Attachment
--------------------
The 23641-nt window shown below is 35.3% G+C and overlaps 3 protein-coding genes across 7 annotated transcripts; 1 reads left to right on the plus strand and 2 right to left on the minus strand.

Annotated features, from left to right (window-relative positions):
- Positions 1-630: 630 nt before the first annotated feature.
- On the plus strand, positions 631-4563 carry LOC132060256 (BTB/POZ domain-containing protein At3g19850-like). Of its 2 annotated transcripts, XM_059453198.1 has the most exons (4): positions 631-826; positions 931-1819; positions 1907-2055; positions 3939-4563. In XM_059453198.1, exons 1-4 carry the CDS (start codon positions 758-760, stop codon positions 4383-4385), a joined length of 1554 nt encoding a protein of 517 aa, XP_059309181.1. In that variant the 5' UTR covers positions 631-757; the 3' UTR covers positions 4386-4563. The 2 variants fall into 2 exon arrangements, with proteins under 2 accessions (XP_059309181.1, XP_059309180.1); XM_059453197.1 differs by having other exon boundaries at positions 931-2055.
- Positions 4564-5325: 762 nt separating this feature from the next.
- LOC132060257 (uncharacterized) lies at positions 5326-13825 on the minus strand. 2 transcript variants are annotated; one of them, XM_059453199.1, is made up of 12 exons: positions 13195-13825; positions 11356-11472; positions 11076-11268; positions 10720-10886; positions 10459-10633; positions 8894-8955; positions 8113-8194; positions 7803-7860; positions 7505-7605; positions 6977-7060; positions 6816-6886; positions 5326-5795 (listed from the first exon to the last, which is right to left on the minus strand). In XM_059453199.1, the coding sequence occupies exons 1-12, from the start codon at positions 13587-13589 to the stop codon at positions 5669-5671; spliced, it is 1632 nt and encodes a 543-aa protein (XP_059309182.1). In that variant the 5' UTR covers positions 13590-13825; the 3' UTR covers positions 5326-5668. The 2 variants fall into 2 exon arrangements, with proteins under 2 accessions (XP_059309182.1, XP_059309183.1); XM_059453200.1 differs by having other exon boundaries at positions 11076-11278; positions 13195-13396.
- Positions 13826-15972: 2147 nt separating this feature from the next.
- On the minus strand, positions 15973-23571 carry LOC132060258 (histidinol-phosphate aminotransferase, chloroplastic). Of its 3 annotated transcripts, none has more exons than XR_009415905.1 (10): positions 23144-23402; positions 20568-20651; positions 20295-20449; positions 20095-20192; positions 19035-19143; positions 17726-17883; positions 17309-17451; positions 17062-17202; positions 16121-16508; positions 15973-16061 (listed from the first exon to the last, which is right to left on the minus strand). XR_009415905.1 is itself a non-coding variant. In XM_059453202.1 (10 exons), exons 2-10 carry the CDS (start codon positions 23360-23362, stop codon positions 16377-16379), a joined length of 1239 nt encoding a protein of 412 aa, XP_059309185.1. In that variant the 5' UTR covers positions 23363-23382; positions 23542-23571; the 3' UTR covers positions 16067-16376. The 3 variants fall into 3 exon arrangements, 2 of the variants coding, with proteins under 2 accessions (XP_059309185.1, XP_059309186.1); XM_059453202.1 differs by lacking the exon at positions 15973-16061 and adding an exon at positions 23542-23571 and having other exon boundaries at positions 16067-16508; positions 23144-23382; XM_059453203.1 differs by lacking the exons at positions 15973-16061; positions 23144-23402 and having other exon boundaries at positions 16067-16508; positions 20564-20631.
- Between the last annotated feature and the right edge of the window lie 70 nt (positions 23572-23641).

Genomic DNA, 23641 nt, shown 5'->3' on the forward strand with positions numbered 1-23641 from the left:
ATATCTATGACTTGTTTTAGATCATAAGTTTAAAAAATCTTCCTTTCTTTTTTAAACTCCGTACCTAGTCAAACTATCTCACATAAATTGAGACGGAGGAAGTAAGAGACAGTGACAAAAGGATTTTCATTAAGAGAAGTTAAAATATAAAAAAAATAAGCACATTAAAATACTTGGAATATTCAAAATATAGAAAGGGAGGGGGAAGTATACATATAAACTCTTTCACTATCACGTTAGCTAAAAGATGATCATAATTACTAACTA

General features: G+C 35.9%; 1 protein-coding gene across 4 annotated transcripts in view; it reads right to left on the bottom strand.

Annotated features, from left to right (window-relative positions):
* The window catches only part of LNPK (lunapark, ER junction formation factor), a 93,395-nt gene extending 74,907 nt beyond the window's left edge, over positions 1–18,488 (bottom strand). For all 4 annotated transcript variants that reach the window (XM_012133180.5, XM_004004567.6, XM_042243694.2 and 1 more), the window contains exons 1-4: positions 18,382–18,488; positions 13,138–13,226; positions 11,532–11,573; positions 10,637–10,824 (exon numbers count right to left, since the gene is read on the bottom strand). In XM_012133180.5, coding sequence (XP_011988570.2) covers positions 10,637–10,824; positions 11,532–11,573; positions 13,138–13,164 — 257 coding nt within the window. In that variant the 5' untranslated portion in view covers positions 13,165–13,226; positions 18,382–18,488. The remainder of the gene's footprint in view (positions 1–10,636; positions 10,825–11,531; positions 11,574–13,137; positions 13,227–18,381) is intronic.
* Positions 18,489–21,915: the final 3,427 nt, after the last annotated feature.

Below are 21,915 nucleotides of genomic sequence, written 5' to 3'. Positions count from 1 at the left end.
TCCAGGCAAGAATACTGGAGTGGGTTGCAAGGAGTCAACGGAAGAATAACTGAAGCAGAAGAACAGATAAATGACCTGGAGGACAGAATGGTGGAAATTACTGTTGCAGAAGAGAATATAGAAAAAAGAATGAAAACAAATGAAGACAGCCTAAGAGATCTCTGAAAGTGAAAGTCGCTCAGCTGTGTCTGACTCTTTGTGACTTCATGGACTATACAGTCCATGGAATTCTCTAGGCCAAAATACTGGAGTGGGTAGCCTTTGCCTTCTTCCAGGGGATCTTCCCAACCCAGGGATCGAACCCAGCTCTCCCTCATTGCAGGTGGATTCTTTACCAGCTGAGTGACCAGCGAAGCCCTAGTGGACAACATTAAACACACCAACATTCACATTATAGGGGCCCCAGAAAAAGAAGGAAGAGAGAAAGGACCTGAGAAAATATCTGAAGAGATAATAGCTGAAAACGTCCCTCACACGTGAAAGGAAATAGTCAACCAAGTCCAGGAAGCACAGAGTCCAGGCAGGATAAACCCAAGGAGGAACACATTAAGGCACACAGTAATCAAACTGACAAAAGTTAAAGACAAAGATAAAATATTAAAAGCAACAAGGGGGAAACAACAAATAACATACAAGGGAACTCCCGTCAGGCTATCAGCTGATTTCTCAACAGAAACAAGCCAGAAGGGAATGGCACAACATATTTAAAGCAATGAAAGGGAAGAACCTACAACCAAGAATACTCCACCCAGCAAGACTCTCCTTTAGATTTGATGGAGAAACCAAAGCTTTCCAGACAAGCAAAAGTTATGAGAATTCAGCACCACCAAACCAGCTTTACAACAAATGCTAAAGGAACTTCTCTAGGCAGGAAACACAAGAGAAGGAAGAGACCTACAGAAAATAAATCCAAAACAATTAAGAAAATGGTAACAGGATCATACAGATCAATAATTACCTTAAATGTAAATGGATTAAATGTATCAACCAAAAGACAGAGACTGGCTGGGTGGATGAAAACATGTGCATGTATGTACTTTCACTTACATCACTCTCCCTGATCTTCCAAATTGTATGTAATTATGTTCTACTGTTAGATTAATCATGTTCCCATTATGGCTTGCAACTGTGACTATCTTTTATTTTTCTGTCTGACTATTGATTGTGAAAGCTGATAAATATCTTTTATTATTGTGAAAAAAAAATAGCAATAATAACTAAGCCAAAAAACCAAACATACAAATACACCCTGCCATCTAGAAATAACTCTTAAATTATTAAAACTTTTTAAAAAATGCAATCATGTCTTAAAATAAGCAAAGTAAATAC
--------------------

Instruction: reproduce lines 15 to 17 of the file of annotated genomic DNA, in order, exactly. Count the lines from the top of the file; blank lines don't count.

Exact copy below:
* Positions 18,489–21,915: the final 3,427 nt, after the last annotated feature.

Below are 21,915 nucleotides of genomic sequence, written 5' to 3'. Positions count from 1 at the left end.
TCCAGGCAAGAATACTGGAGTGGGTTGCAAGGAGTCAACGGAAGAATAACTGAAGCAGAAGAACAGATAAATGACCTGGAGGACAGAATGGTGGAAATTACTGTTGCAGAAGAGAATATAGAAAAAAGAATGAAAACAAATGAAGACAGCCTAAGAGATCTCTGAAAGTGAAAGTCGCTCAGCTGTGTCTGACTCTTTGTGACTTCATGGACTATACAGTCCATGGAATTCTCTAGGCCAAAATACTGGAGTGGGTAGCCTTTGCCTTCTTCCAGGGGATCTTCCCAACCCAGGGATCGAACCCAGCTCTCCCTCATTGCAGGTGGATTCTTTACCAGCTGAGTGACCAGCGAAGCCCTAGTGGACAACATTAAACACACCAACATTCACATTATAGGGGCCCCAGAAAAAGAAGGAAGAGAGAAAGGACCTGAGAAAATATCTGAAGAGATAATAGCTGAAAACGTCCCTCACACGTGAAAGGAAATAGTCAACCAAGTCCAGGAAGCACAGAGTCCAGGCAGGATAAACCCAAGGAGGAACACATTAAGGCACACAGTAATCAAACTGACAAAAGTTAAAGACAAAGATAAAATATTAAAAGCAACAAGGGGGAAACAACAAATAACATACAAGGGAACTCCCGTCAGGCTATCAGCTGATTTCTCAACAGAAACAAGCCAGAAGGGAATGGCACAACATATTTAAAGCAATGAAAGGGAAGAACCTACAACCAAGAATACTCCACCCAGCAAGACTCTCCTTTAGATTTGATGGAGAAACCAAAGCTTTCCAGACAAGCAAAAGTTATGAGAATTCAGCACCACCAAACCAGCTTTACAACAAATGCTAAAGGAACTTCTCTAGGCAGGAAACACAAGAGAAGGAAGAGACCTACAGAAAATAAATCCAAAACAATTAAGAAAATGGTAACAGGATCATACAGATCAATAATTACCTTAAATGTAAATGGATTAAATGTATCAACCAAAAGACAGAGACTGGCTGGGTGGATGAAAACATGTGCATGTATGTACTTTCACTTACATCACTCTCCCTGATCTTCCAAATTGTATGTAATTATGTTCTACTGTTAGATTAATCATGTTCCCATTATGGCTTGCAACTGTGACTATCTTTTATTTTTCTGTCTGACTATTGATTGTGAAAGCTGATAAATATCTTTTATTATTGTGAAAAAAAAATAGCAATAATAACTAAGCCAAAAAACCAAACATACAAATACACCCTGCCATCTAGAAATAACTCTTAAATTATTAAAACTTTTTAAAAAATGCAATCATGTCTTAAAATAAGCAAAGTAAATAC